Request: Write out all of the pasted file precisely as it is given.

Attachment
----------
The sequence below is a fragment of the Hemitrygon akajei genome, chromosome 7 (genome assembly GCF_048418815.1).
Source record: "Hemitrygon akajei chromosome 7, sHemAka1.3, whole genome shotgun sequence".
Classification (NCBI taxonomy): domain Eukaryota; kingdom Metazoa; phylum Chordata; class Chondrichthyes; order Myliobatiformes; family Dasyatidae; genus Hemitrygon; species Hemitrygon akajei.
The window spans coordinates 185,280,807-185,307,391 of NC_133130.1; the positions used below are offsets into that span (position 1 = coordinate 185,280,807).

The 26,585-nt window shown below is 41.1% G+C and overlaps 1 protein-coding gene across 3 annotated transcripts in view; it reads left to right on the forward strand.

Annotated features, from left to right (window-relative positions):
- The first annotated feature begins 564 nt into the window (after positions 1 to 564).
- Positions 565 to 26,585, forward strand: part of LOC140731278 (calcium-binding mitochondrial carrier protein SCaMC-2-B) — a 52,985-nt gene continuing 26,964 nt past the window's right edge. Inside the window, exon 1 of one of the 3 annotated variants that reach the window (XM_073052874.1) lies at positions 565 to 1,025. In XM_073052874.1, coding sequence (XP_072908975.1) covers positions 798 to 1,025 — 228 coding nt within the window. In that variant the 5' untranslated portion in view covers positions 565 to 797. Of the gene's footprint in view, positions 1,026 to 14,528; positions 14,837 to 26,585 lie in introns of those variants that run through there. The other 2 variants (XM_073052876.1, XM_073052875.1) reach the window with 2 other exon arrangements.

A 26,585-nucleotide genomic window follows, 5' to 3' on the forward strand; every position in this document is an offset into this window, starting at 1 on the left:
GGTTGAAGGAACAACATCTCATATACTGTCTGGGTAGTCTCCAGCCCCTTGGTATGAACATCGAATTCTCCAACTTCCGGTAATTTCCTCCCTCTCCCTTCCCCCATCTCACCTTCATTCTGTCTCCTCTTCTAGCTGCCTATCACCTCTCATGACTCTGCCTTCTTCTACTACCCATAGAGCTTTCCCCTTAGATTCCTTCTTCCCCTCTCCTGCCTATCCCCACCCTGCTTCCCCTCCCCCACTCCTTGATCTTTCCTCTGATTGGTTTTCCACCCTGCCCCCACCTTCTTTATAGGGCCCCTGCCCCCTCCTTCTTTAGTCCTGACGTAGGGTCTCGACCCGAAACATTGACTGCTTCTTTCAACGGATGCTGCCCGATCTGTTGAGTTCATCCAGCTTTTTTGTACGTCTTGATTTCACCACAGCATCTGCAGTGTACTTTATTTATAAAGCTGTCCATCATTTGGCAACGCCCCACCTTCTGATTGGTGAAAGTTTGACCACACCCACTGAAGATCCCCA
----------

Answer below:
The sequence below is a fragment of the Hemitrygon akajei genome, chromosome 7 (genome assembly GCF_048418815.1).
Source record: "Hemitrygon akajei chromosome 7, sHemAka1.3, whole genome shotgun sequence".
Classification (NCBI taxonomy): domain Eukaryota; kingdom Metazoa; phylum Chordata; class Chondrichthyes; order Myliobatiformes; family Dasyatidae; genus Hemitrygon; species Hemitrygon akajei.
The window spans coordinates 185,280,807-185,307,391 of NC_133130.1; the positions used below are offsets into that span (position 1 = coordinate 185,280,807).

The 26,585-nt window shown below is 41.1% G+C and overlaps 1 protein-coding gene across 3 annotated transcripts in view; it reads left to right on the forward strand.

Annotated features, from left to right (window-relative positions):
- The first annotated feature begins 564 nt into the window (after positions 1 to 564).
- Positions 565 to 26,585, forward strand: part of LOC140731278 (calcium-binding mitochondrial carrier protein SCaMC-2-B) — a 52,985-nt gene continuing 26,964 nt past the window's right edge. Inside the window, exon 1 of one of the 3 annotated variants that reach the window (XM_073052874.1) lies at positions 565 to 1,025. In XM_073052874.1, coding sequence (XP_072908975.1) covers positions 798 to 1,025 — 228 coding nt within the window. In that variant the 5' untranslated portion in view covers positions 565 to 797. Of the gene's footprint in view, positions 1,026 to 14,528; positions 14,837 to 26,585 lie in introns of those variants that run through there. The other 2 variants (XM_073052876.1, XM_073052875.1) reach the window with 2 other exon arrangements.

A 26,585-nucleotide genomic window follows, 5' to 3' on the forward strand; every position in this document is an offset into this window, starting at 1 on the left:
GGTTGAAGGAACAACATCTCATATACTGTCTGGGTAGTCTCCAGCCCCTTGGTATGAACATCGAATTCTCCAACTTCCGGTAATTTCCTCCCTCTCCCTTCCCCCATCTCACCTTCATTCTGTCTCCTCTTCTAGCTGCCTATCACCTCTCATGACTCTGCCTTCTTCTACTACCCATAGAGCTTTCCCCTTAGATTCCTTCTTCCCCTCTCCTGCCTATCCCCACCCTGCTTCCCCTCCCCCACTCCTTGATCTTTCCTCTGATTGGTTTTCCACCCTGCCCCCACCTTCTTTATAGGGCCCCTGCCCCCTCCTTCTTTAGTCCTGACGTAGGGTCTCGACCCGAAACATTGACTGCTTCTTTCAACGGATGCTGCCCGATCTGTTGAGTTCATCCAGCTTTTTTGTACGTCTTGATTTCACCACAGCATCTGCAGTGTACTTTATTTATAAAGCTGTCCATCATTTGGCAACGCCCCACCTTCTGATTGGTGAAAGTTTGACCACACCCACTGAAGATCCCCA